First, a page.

Skip to main content Skip to footer

Asia Pacific Industrial Assets Should Still Have a Seat in Investors' Portfolios

blog CMIS apac industrial assets to have a seat in investors portfolios 3x2 v4

Rising price premiums and falling yields of industrial REITs suggest that direct industrial real estate assets are likely to outperform the listed markets over the medium term.


The relative performance of Asia Pacific’s (APAC) industrial and retail sectors has come into focus over the past few years, as investors deliberate on their investment strategies.

For these investors, listed REITs provide a compelling alternative performance benchmark to the direct market indices, offer a high degree of liquidity, and exhibit pricing metrics based on sentiment and forward-looking expectations.

 

“Prices of industrial REITs have climbed 77%, whereas in a stark contrast, retail REITs have posted negative returns over the same period.”

 

APAC Industrial REITs an investment darling in the recent years


Over the past three years, there has been a significant divergence between the performance of APAC industrial and retail REITs. Across the region, prices of industrial REITs have climbed 77%, whereas in a stark contrast, retail REITs have posted negative returns over the same period.

In terms of valuations, on a weighted market capitalisation basis, APAC industrial REITs are now trading at a 35% premium to underlying valuations, while APAC retail REITs are trading at a 10% discount.

Asia Pacific Retail vs Industrial REIT performance
 

“In terms of valuations, industrial REITs are now trading at a 35% premium to underlying valuations, while retail REITs are trading at a 10% discount.”

 

This implies that investors appear to be happy paying market premiums to gain investment exposure to the APAC industrial real estate sector, while even ‘on sale’, the APAC retail REITs struggle to find takers.

 

Tighter yields could signify higher expected rental growth to come


One of the key metrics that help to tell the relative story around the performance of industrial or retail REITs is the implied yield1.

Implied yields show operating income of a REIT (i.e., EBITDA) relative to the enterprise value of a REIT - that is, the value given to the portfolio on the listed level (i.e., market capitalisation plus debt, minus cash).

Historically, both implied yields and market yields in the region’s industrial sector were at a premium to those in the retail sector. However, implied yields of APAC industrial REITs have gone on a one-way downward path over the past five years and are now below 4% for the first time on record, compared to 6% back in 2017.

In contrast, APAC retail REITs have an implied yield of over 5%, which is generally in line with their five-year average.

Asia Pacific Implied Yields (Industrial vs Retail)

Direct market yields in the APAC industrial sector have also compressed by more than those in the other asset classes over the same timeframe. However, the premium seen in the industrial REITs has exacerbated this trend, when looking at the implied yields.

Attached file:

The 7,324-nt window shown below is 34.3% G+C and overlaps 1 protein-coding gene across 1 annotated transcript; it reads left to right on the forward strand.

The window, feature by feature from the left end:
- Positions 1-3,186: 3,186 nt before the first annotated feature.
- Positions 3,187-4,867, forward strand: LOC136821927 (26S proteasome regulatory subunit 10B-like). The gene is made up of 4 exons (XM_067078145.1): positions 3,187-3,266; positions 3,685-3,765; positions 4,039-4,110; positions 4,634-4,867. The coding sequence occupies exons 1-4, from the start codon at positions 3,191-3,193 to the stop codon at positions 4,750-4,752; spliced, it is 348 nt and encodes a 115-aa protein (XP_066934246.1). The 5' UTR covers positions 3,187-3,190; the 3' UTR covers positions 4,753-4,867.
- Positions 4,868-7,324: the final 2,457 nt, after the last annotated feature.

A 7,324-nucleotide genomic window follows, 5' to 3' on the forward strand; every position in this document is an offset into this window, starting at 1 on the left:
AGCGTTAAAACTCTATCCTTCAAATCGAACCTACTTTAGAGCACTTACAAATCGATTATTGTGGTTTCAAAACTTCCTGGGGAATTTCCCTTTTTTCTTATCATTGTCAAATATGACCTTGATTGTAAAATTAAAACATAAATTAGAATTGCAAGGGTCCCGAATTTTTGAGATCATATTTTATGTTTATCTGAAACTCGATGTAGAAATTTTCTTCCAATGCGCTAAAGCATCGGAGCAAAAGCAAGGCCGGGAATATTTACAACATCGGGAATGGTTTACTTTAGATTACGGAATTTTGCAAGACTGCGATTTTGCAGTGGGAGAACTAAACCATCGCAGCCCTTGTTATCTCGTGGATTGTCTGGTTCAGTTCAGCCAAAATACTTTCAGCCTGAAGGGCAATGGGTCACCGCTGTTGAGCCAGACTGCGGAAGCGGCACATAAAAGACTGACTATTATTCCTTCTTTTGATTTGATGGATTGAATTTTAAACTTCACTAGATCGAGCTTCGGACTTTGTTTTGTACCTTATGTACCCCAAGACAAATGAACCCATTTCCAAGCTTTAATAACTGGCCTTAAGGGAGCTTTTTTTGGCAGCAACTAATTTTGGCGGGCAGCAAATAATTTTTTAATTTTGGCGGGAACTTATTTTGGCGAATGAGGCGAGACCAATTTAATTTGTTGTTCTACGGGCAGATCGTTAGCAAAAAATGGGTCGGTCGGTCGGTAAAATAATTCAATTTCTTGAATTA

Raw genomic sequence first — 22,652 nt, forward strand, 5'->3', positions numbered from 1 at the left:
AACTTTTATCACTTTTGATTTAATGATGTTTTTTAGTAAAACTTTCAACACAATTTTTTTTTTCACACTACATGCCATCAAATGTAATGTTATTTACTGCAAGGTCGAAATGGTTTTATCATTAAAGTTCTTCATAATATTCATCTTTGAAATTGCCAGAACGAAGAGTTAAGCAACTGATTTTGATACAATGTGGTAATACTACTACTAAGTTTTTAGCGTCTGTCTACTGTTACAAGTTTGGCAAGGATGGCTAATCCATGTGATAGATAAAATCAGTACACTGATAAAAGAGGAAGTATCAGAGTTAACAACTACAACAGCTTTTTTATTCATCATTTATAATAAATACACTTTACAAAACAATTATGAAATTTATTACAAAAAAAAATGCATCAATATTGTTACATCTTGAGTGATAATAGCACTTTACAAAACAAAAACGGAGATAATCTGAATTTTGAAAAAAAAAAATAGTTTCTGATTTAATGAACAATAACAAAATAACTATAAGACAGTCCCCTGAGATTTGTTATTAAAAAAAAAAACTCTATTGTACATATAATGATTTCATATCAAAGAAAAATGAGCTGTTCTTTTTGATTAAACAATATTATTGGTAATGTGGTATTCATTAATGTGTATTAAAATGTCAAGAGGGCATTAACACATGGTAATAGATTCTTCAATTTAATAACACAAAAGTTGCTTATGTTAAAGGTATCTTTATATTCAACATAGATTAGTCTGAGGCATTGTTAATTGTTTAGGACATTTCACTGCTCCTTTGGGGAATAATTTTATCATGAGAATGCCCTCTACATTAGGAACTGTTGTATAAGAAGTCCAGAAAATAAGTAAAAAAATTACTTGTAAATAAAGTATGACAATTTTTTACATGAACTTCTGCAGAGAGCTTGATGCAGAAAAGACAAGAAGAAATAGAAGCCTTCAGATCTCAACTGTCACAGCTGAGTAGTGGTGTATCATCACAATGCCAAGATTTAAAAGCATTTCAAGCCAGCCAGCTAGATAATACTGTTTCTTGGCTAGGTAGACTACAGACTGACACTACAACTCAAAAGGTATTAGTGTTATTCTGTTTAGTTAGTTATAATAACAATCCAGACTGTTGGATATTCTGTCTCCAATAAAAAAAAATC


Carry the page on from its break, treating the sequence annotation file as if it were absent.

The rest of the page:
This suggests that the market is either expecting a continued market-level cap rate compression, an outperformance of rental growth – or a combination of both – when it comes to industrial real estate assets.

 

Investor interest in APAC industrial real estate assets still has legs


Some market observers have noted that the pricing of industrial land and completed assets are starting to look on the expensive side. Others have expressed their reservations about the potential for continued outperformance despite the generally accepted growth in underlying demand from the occupier side.

 

“… It could well be easier for industrial REITs to acquire assets on a yield-accretive basis, which will also raise the prospect of more secondary capital-raising and more IPOs of industrial portfolios.”

 

Certainly, the significant premiums applied to the listed markets would suggest that direct industrial real estate assets have the potential to outperform listed industrial REITs over the medium term. However, with such high listed price premiums, it could well be easier for industrial REITs to acquire assets on a yield-accretive basis, which will also raise the prospect of more secondary capital-raising and more Initial Public Offerings (IPOs) of industrial portfolios.

All these suggest that there is still a strong and sustained investor interest in APAC industrial real estate assets, and investors should still make room for these assets in their investment portfolios.

For more insights and a detailed discussion on pricing and investment opportunities in the industrial real estate sector, talk to a Colliers Capital Markets expert today.

 

1 Implied Yield is the inverse of Enterprise Value/EBITDA

 

Liked what you read? You may also be interested in:

 

---

Article enquiries

Contact us here.